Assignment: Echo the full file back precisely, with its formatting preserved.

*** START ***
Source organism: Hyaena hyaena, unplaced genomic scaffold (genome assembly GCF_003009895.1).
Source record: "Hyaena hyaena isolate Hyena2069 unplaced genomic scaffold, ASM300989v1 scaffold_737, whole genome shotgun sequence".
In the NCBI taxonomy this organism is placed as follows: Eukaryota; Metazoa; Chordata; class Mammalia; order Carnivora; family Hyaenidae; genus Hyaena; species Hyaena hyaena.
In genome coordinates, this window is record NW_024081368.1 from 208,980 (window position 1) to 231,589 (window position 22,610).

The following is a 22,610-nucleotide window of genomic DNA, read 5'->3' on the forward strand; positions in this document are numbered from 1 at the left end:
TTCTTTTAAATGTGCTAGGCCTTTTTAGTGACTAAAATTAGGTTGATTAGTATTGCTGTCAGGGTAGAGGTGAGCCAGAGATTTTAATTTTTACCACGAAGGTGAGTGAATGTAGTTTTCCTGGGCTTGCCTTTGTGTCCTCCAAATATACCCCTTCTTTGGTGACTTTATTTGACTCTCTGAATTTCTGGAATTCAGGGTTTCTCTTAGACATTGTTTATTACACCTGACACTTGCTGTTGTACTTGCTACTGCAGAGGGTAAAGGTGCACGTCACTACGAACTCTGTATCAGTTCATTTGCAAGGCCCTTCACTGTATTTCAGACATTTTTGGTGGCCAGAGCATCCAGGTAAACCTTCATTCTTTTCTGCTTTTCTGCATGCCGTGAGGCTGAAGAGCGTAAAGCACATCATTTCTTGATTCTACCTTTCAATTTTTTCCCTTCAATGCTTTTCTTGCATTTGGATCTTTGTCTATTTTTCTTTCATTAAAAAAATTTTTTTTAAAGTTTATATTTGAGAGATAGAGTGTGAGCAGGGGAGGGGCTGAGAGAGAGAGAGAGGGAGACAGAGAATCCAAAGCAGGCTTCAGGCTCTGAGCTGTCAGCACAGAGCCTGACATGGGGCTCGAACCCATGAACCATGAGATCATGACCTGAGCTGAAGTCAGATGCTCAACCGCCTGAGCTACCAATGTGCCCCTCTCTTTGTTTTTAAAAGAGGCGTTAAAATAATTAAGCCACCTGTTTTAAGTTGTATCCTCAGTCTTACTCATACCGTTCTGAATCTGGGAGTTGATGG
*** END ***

Source organism: Hyaena hyaena, unplaced genomic scaffold (genome assembly GCF_003009895.1).
Source record: "Hyaena hyaena isolate Hyena2069 unplaced genomic scaffold, ASM300989v1 scaffold_737, whole genome shotgun sequence".
In the NCBI taxonomy this organism is placed as follows: Eukaryota; Metazoa; Chordata; class Mammalia; order Carnivora; family Hyaenidae; genus Hyaena; species Hyaena hyaena.
In genome coordinates, this window is record NW_024081368.1 from 208,980 (window position 1) to 231,589 (window position 22,610).

The following is a 22,610-nucleotide window of genomic DNA, read 5'->3' on the forward strand; positions in this document are numbered from 1 at the left end:
TTCTTTTAAATGTGCTAGGCCTTTTTAGTGACTAAAATTAGGTTGATTAGTATTGCTGTCAGGGTAGAGGTGAGCCAGAGATTTTAATTTTTACCACGAAGGTGAGTGAATGTAGTTTTCCTGGGCTTGCCTTTGTGTCCTCCAAATATACCCCTTCTTTGGTGACTTTATTTGACTCTCTGAATTTCTGGAATTCAGGGTTTCTCTTAGACATTGTTTATTACACCTGACACTTGCTGTTGTACTTGCTACTGCAGAGGGTAAAGGTGCACGTCACTACGAACTCTGTATCAGTTCATTTGCAAGGCCCTTCACTGTATTTCAGACATTTTTGGTGGCCAGAGCATCCAGGTAAACCTTCATTCTTTTCTGCTTTTCTGCATGCCGTGAGGCTGAAGAGCGTAAAGCACATCATTTCTTGATTCTACCTTTCAATTTTTTCCCTTCAATGCTTTTCTTGCATTTGGATCTTTGTCTATTTTTCTTTCATTAAAAAAATTTTTTTTAAAGTTTATATTTGAGAGATAGAGTGTGAGCAGGGGAGGGGCTGAGAGAGAGAGAGAGGGAGACAGAGAATCCAAAGCAGGCTTCAGGCTCTGAGCTGTCAGCACAGAGCCTGACATGGGGCTCGAACCCATGAACCATGAGATCATGACCTGAGCTGAAGTCAGATGCTCAACCGCCTGAGCTACCAATGTGCCCCTCTCTTTGTTTTTAAAAGAGGCGTTAAAATAATTAAGCCACCTGTTTTAAGTTGTATCCTCAGTCTTACTCATACCGTTCTGAATCTGGGAGTTGATGG